*Web of Science Sold for More Than $3 Billion; *NASIG Conference Proceedings now Open Access; *ACRL Issues Policy Statement on Open Access to Scholarship by Academic Librarians; *Choice Supports Its Recent Choice Reviews Launch with Digital Instruction; *SocArXiv, a New Open Social Science Archive Announces Development Plans; *NLM, NCBI Announce MEDLINE/PubMed Production Improvements Underway; *The Johns Hopkins University receives major grant to develop and deploy a platform to host OA monographs on Project MUSE; *Investing in academic excellence does lead to research impact, says new HEFCE report; *2015 U.S. Book Publishing Revenue Flat; Print Sales Rise as Ebook Sales Decline; plus more library and publishing news from a variety of sources.
The Scientist reports that “the science-literature citation index, Web of Science, is going to private-equity firms as part of a $3.55 billion dollar deal, struck by Thomson Reuters, the company that has owned and maintained the resource since its inception in 1997. The multibillion dollar transaction is part of Thomson Reuters’ divestiture of its intellectual property and science division, which includes the sprawling Web of Science database…”
NASIG is pleased to announce that the past volumes of the Conference Proceedings in Serials Librarian are now available by open access on the Taylor & Francis website. Future issues of the Conference Proceedings will also be available by open access after a six-month embargo.
NASIG worked closely with Taylor & Francis to bring about this change. We support open access publishing and are excited to be making this step.
To access the Conference Proceedings issues, please visit this site http://bit.ly/29I701o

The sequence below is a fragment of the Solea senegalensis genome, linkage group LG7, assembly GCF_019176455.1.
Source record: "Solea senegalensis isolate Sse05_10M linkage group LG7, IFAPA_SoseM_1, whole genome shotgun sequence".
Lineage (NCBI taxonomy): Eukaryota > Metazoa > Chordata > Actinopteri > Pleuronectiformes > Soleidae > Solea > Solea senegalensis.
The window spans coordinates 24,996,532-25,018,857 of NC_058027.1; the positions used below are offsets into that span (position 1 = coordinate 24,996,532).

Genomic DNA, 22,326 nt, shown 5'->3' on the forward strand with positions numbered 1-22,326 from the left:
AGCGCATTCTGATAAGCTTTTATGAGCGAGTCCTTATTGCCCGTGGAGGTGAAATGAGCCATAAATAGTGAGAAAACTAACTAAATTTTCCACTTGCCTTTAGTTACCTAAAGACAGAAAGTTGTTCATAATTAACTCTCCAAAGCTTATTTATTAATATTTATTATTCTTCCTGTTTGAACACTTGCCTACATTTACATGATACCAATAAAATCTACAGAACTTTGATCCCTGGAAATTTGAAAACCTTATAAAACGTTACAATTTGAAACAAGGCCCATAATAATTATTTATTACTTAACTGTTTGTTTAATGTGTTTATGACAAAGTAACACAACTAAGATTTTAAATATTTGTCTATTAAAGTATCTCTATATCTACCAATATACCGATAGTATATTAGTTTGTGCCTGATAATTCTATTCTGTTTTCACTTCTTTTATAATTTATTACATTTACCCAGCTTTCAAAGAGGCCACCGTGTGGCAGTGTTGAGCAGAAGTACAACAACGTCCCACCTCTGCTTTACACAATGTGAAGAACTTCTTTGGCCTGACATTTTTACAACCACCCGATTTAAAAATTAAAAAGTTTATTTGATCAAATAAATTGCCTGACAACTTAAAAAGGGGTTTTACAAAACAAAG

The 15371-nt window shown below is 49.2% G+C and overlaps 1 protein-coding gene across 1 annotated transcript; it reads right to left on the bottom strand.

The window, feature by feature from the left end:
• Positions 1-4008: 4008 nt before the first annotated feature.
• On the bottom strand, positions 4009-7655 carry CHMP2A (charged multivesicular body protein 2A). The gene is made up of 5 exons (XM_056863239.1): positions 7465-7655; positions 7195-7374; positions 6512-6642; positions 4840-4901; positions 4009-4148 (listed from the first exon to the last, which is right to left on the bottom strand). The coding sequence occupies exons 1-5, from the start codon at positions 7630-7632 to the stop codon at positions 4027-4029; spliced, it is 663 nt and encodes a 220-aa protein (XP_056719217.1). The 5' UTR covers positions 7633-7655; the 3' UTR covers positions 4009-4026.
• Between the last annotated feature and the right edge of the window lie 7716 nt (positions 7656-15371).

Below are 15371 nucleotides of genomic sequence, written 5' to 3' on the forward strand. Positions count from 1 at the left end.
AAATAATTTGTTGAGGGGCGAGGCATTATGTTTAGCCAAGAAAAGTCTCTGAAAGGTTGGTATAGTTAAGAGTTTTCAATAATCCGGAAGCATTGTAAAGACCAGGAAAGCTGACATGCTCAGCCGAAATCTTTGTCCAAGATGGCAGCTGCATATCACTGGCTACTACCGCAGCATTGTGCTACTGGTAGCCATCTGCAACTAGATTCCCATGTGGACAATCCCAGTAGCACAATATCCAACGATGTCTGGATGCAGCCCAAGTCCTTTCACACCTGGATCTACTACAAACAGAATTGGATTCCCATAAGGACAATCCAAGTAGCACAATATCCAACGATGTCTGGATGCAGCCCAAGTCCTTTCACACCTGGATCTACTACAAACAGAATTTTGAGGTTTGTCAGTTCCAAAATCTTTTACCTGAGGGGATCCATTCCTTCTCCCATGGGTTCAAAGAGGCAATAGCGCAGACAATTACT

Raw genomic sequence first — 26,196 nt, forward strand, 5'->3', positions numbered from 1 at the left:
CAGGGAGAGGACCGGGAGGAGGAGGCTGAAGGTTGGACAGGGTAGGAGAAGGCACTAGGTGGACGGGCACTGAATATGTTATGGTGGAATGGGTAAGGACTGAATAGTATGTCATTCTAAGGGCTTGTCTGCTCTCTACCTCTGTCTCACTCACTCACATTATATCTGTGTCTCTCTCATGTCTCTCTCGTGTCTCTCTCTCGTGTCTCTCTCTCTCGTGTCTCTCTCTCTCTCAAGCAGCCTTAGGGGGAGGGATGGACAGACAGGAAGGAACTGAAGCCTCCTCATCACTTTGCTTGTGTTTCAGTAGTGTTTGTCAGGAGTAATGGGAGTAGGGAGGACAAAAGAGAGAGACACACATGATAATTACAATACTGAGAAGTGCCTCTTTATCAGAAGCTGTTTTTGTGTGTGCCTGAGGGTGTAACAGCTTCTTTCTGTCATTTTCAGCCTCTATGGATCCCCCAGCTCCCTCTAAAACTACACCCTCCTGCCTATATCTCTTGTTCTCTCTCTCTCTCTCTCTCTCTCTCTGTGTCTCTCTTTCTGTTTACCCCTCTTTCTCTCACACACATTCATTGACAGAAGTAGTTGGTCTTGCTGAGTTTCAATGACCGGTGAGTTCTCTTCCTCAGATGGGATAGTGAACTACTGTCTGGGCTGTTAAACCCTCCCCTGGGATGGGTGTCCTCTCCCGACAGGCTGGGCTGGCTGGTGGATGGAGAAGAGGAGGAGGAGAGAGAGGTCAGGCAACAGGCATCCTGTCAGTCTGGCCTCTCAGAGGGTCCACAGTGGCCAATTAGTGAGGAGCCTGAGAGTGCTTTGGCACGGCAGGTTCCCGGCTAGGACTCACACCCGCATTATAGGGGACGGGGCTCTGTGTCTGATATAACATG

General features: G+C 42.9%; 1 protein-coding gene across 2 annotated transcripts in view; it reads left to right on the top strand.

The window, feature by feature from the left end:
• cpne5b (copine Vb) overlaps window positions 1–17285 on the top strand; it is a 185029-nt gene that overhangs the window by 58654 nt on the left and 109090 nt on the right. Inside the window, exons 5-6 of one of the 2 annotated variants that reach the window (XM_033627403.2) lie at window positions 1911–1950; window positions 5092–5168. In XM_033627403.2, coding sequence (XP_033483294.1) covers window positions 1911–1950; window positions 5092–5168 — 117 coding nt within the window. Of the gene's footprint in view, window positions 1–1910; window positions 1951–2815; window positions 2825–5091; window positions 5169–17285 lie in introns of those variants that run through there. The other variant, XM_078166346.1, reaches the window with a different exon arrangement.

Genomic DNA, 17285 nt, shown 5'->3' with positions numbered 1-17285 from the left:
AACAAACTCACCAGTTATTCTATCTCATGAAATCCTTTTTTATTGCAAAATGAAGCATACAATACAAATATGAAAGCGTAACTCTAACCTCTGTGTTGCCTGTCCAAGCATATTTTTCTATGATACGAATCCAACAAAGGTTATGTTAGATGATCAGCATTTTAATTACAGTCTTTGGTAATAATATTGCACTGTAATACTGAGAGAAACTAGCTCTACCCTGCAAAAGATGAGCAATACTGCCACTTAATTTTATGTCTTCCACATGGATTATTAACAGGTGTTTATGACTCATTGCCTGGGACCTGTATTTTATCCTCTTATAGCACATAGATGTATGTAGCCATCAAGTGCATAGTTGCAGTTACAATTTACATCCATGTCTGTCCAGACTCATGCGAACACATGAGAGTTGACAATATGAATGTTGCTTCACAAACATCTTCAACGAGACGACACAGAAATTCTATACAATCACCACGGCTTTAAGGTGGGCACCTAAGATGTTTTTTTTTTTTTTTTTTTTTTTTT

ACRL Insider reports that a “the Association of College and Research Libraries (ACRL) is pleased to announce its new Policy Statement on Open Access to Scholarship by Academic Librarians, which reads:
Scholarship by academic librarians advances the fields of library and information science, influences practices of aligned professions, and informs effective advocacy. In support of broad and timely dissemination of library and information science scholarship, the Association of College and Research Libraries (ACRL) encourages academic librarians to publish in open access journals. When academic librarians choose to publish in subscription-based journals, ACRL recommends a standard practice of depositing the final accepted manuscript in a repository to make that version openly accessible…”
Choice announced the launch of Choice Reviews, a completely redesigned version of its digital database, built to respond directly to the many suggestions received from subscribers. The new Choice Reviews (www.choicereviews.org) features advanced technology that makes librarians faster and better at what they have been doing for centuries: identifying the best sources… Choice is providing the instructional videos… A free, live webinar will be presented on Thursday, July 14, 2p.m. Eastern, entitled “Starting with Better Options: How to Make the Most of Choice Reviews.”